|Número de publicación||US6459106 B2|
|Tipo de publicación||Concesión|
|Número de solicitud||US 09/753,521|
|Fecha de publicación||1 Oct 2002|
|Fecha de presentación||3 Ene 2001|
|Fecha de prioridad||22 Nov 1999|
|También publicado como||US6429056, US20010001483|
|Número de publicación||09753521, 753521, US 6459106 B2, US 6459106B2, US-B2-6459106, US6459106 B2, US6459106B2|
|Inventores||Andres A. Bryant, Edward Joseph Nowak, Minh Ho Tong|
|Cesionario original||International Business Machines Corporation|
|Exportar cita||BiBTeX, EndNote, RefMan|
|Citas de patentes (11), Citada por (5), Clasificaciones (12), Eventos legales (5)|
|Enlaces externos: USPTO, Cesión de USPTO, Espacenet|
This application is a divisional of Ser. No. 09/447,122, filed on Nov. 22, 1999.
The present invention relates to a semiconductor apparatus including a dynamic threshold field effect transistor (DTFET), and to a method of producing the same. More particularly, the present invention relates to a method of lowering the resistance of gate interconnections and concurrently making a high device packing density possible on semiconductor substrates.
Metal oxide semiconductor field effect transistor (MOSFET) devices have gained wide acceptance in the digital electronics industry. MOSFET devices are characterized by a threshold voltage required at the gate for the transistor to turn on or off and conduct or prevent the flow of current between the source and drain. The state of the MOSFET is therefore changed with the presence or absence of a minimum threshold voltage at the gate.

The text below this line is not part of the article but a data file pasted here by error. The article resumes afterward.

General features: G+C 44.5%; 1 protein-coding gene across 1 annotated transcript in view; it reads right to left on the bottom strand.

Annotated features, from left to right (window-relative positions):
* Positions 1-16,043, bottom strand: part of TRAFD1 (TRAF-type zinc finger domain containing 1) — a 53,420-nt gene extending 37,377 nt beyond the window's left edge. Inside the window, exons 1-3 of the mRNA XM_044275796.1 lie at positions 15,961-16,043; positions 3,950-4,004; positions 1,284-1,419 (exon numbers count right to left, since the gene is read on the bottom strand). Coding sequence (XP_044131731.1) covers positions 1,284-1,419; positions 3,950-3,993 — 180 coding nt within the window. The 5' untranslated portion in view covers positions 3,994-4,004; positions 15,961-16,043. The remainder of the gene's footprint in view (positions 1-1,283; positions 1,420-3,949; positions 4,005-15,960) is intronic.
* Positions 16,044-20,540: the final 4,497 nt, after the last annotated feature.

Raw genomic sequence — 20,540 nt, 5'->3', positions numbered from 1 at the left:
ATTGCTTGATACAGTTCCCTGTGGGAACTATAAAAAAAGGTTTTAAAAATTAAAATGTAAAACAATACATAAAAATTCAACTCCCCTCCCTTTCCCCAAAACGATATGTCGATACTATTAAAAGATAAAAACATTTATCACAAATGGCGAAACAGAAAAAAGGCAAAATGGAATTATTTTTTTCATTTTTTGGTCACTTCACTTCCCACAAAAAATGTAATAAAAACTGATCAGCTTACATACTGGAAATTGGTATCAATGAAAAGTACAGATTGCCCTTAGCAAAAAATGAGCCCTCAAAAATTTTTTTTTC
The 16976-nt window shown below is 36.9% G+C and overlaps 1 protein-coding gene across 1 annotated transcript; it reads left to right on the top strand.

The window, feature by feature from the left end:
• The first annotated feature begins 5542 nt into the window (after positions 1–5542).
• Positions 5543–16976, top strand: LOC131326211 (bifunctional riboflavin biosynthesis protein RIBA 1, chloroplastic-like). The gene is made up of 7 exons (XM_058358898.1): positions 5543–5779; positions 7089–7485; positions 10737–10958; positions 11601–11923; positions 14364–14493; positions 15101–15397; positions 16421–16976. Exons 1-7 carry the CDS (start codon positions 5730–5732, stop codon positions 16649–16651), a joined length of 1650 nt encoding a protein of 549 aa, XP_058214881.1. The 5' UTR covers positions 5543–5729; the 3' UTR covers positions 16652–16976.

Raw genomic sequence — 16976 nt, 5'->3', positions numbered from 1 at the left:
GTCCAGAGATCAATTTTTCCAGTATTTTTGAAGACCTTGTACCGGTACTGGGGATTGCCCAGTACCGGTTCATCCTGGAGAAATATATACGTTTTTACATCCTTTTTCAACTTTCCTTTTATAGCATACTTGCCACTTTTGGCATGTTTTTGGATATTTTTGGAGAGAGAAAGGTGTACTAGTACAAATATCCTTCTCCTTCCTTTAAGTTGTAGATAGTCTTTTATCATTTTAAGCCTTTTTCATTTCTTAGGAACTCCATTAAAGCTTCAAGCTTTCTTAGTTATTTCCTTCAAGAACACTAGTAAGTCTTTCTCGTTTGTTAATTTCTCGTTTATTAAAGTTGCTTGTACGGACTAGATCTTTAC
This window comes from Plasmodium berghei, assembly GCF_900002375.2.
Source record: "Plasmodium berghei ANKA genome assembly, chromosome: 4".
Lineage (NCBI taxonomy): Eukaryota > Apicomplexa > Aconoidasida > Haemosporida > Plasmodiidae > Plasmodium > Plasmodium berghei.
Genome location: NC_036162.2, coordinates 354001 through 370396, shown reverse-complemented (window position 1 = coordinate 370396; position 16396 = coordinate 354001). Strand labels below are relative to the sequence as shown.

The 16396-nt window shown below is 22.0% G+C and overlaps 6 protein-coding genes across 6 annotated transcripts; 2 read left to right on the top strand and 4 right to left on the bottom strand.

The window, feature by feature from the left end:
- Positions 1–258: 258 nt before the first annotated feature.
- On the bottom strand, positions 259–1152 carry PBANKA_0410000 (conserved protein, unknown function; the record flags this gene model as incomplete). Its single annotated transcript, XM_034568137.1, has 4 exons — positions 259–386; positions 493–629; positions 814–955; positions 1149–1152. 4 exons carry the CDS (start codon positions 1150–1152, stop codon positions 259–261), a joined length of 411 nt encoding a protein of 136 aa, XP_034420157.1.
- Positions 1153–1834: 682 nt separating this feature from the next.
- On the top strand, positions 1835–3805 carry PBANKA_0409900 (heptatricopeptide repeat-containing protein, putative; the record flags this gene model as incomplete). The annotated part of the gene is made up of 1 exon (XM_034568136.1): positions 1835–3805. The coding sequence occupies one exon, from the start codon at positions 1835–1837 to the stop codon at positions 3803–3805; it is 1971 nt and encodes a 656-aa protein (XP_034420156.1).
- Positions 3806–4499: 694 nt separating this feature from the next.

Recently, manufacturers and developers of integrated circuits have sought to improve performance by lowering the power supply voltages required by the transistors. However, as power supply voltages are scaled down, MOSFET threshold voltages cannot be lowered proportionately. The lowering of the threshold voltage is limited because a minimum threshold voltage has to be maintained, e.g. 200 mV, to ensure the circuits are not sensitive to noise, and the subthreshold leakage currents are not too high. As a result, device performance gain is not as desirable in technologies with low power supply voltages due to low gate-to-source overdrive, wherein the gate-to-source overdrive is proportional to the performance of the device and is defined as the gate-to-source voltage minus the threshold voltage.
One solution that has been proposed to alleviate the low overdrive problem is the dynamic threshold voltage FET (DTFET). In such systems, the threshold voltage dynamically adjusts as the gate input voltage changes. One method in which dynamic characteristics in the DTFET are achieved is by connecting the gate directly to the body of the FET as shown in FIG. 1. In the case of an N-type DTFET (i.e., a DTNFET), when the gate is low and the DTNFET is off, the threshold voltage is high providing good noise immunity and low leakage current. When the gate switches high to turn the DTNFET on, the threshold voltage is low (near zero) due to the negative body effect, i.e., forward bias voltage from source to body. Since the threshold voltage is low during most of the switching time, the DTNFET can have very good switching speed.